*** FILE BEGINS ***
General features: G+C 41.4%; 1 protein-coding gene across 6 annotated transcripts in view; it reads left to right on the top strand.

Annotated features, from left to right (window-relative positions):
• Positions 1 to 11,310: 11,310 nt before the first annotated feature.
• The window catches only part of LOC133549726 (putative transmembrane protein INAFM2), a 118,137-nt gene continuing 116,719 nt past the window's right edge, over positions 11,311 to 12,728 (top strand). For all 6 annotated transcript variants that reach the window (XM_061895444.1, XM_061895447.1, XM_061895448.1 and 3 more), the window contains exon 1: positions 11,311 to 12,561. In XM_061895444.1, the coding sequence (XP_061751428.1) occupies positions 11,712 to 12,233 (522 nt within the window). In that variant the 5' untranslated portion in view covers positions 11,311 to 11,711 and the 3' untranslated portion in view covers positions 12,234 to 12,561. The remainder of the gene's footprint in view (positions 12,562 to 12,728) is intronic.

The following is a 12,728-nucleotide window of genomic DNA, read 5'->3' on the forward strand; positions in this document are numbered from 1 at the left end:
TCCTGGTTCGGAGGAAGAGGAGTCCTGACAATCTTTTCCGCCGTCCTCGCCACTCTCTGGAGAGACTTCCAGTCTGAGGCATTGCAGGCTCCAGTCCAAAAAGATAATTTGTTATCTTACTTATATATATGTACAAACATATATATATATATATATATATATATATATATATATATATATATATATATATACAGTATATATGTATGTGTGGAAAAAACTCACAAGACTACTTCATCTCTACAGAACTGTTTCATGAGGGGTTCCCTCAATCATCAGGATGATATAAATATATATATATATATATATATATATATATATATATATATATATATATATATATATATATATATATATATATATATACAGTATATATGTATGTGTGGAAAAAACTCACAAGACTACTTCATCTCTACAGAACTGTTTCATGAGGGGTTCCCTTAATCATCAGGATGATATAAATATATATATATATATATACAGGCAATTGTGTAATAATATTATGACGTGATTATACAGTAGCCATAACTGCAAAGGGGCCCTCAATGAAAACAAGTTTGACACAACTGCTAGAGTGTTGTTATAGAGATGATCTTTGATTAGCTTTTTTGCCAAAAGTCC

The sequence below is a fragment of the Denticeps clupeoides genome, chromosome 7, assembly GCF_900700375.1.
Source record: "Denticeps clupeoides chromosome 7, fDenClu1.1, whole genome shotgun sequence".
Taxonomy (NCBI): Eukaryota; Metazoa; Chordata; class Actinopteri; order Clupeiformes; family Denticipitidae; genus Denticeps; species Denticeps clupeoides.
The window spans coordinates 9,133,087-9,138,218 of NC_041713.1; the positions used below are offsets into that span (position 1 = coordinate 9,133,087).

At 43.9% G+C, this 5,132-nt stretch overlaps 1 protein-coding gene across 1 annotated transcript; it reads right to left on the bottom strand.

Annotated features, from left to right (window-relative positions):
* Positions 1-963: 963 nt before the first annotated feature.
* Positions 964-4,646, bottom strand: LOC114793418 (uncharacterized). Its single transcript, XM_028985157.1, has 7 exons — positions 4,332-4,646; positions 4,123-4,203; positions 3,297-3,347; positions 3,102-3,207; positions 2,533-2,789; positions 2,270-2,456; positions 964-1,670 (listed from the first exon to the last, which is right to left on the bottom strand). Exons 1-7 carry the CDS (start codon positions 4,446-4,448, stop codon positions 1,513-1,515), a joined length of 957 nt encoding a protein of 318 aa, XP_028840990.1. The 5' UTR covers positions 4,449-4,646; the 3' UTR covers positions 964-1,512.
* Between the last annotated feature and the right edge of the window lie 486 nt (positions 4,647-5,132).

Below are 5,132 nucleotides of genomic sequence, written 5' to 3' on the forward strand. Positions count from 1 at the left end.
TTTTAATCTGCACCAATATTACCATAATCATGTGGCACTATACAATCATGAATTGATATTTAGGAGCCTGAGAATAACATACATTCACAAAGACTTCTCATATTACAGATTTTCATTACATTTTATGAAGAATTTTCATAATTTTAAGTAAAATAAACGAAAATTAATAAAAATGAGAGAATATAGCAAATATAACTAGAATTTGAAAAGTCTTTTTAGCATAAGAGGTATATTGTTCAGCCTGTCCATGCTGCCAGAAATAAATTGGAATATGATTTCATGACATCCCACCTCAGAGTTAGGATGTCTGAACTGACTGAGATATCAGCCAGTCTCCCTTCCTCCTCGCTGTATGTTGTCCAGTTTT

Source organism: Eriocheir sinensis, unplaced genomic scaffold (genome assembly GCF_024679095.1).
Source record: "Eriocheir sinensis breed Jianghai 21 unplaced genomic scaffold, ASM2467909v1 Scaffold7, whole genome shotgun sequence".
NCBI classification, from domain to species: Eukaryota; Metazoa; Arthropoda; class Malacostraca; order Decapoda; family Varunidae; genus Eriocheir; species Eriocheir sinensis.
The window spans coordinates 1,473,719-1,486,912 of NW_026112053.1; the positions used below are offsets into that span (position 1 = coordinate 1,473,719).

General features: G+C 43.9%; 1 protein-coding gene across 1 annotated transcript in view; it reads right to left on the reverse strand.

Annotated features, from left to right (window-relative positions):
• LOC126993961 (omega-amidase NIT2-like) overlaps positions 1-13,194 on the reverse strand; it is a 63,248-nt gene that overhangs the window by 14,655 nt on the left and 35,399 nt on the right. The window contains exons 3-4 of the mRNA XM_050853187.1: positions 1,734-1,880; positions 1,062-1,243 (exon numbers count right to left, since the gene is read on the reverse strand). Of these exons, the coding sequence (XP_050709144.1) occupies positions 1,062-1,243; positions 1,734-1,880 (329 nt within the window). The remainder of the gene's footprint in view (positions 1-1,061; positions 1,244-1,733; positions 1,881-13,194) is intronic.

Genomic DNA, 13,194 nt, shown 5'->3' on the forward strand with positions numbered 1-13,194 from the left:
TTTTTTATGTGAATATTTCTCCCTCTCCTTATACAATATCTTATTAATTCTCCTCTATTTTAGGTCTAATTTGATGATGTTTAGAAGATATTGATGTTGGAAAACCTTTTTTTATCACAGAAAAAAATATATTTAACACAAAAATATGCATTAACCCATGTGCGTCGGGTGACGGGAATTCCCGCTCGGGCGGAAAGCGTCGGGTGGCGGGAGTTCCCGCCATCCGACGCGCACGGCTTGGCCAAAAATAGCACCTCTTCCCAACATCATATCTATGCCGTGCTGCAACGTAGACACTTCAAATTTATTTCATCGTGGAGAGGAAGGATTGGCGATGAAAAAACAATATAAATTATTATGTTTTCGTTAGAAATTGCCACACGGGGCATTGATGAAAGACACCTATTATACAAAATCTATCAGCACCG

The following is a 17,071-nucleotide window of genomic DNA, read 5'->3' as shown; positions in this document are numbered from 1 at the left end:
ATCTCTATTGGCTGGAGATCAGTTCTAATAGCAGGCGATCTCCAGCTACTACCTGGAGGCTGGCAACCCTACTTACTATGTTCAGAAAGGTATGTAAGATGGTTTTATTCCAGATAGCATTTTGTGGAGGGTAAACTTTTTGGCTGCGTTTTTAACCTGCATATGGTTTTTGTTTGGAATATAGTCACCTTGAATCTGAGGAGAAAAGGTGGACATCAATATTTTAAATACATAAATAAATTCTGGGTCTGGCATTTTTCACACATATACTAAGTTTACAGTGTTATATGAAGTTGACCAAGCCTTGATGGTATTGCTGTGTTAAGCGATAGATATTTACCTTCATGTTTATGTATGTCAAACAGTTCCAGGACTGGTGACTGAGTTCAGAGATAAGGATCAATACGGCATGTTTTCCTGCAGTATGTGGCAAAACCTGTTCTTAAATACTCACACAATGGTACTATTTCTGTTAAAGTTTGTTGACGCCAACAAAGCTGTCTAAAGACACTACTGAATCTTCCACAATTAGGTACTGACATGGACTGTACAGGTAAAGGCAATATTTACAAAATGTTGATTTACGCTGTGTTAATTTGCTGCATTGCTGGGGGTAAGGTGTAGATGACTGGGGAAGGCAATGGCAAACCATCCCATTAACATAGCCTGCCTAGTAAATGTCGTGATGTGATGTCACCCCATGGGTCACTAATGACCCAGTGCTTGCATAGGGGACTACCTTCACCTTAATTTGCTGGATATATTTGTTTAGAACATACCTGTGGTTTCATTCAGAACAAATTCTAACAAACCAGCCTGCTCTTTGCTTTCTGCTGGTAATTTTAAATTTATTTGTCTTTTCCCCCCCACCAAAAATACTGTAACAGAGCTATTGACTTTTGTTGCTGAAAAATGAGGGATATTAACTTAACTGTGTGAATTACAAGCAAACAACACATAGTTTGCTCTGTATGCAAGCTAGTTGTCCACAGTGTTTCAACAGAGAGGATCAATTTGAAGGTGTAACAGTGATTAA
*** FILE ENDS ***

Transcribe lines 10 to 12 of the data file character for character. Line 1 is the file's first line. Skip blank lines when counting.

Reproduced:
The window spans coordinates 9,133,087-9,138,218 of NC_041713.1; the positions used below are offsets into that span (position 1 = coordinate 9,133,087).

At 43.9% G+C, this 5,132-nt stretch overlaps 1 protein-coding gene across 1 annotated transcript; it reads right to left on the bottom strand.

Annotated features, from left to right (window-relative positions):